"There are hard lessons for all of us to learn," Annan said in response to a report that found mismanagement and corruption in the $64 billion program even though he was cleared of personal wrongdoing.
An independent commission headed by former U.S. Federal Reserve Chairman Paul Volcker found "wholesale corruption" among private companies manipulated by Saddam Hussein's government, including one that employed Annan's son, Kojo.
"I was not diligent or effective enough in pursuing an investigation after the fact, when I learned that the company which employed my son had won the humanitarian inspection contract," Annan said. "I deeply regret that."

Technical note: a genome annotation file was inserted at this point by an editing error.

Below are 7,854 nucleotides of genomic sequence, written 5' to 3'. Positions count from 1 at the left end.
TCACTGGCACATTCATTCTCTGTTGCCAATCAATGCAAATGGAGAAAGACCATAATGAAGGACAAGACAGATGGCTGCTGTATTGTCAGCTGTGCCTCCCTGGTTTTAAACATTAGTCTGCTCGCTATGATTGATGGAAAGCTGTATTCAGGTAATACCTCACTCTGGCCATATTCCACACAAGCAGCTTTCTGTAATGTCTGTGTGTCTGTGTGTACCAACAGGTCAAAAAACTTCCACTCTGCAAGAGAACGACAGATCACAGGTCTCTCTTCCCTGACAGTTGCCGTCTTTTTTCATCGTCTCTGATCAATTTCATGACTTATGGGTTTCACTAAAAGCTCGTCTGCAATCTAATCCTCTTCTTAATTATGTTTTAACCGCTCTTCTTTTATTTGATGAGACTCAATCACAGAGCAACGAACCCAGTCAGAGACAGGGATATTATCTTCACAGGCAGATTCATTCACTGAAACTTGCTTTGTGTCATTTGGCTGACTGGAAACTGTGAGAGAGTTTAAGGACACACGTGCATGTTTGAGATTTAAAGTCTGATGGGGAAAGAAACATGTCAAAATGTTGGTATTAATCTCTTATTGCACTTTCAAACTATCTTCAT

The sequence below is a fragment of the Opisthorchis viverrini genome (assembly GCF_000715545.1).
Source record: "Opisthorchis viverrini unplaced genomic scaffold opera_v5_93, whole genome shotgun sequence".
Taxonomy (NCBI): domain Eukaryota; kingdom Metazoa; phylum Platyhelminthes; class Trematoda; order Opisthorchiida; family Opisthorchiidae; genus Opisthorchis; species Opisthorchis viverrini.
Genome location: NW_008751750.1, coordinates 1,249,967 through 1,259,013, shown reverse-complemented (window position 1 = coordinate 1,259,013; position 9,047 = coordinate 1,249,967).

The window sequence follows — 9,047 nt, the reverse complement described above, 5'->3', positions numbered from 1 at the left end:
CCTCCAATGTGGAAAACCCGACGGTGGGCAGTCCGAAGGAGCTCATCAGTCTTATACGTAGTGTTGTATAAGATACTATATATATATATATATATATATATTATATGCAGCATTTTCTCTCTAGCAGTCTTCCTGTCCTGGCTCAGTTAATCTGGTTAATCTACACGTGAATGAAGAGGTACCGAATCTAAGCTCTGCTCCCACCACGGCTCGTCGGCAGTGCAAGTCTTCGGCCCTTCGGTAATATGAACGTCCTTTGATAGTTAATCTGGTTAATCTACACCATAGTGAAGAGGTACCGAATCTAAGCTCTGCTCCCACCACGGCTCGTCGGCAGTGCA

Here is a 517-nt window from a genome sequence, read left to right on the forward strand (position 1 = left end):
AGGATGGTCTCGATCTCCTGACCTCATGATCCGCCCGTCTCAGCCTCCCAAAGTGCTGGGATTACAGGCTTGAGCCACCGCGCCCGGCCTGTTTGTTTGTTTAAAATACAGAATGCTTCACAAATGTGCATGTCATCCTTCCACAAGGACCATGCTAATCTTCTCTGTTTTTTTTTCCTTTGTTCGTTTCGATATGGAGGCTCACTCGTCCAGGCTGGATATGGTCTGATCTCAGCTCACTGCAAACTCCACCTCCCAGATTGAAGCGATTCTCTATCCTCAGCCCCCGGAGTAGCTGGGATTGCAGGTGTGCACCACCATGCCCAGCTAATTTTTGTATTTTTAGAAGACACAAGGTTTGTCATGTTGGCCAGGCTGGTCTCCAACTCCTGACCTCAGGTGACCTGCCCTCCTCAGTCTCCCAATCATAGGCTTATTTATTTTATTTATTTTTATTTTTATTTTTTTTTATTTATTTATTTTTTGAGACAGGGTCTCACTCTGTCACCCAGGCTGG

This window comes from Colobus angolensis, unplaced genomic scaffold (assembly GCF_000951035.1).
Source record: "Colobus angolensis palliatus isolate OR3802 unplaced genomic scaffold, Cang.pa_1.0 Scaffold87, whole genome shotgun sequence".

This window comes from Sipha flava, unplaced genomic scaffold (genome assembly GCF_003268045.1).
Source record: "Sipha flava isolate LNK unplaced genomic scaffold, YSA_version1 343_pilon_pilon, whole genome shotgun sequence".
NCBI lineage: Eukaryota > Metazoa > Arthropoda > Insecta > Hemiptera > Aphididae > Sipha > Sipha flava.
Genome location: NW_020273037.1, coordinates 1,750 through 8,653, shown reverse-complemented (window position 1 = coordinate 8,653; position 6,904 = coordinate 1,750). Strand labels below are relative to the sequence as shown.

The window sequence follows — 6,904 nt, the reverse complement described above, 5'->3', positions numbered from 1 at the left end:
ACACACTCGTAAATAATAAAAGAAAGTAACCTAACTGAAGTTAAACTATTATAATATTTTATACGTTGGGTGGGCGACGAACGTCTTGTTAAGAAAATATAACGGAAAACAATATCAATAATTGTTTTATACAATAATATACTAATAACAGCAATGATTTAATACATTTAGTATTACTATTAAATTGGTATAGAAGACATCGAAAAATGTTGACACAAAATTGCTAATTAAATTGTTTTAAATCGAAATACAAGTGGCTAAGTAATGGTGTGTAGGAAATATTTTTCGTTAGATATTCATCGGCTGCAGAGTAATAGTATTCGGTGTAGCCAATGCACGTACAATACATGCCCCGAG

Annan said the report underscores the vital importance of management reforms to be considered at next week's 2005 General Assembly in New York, which he said would reduce political pressure from member states and give the secretary-general more freedom to act without prior approval.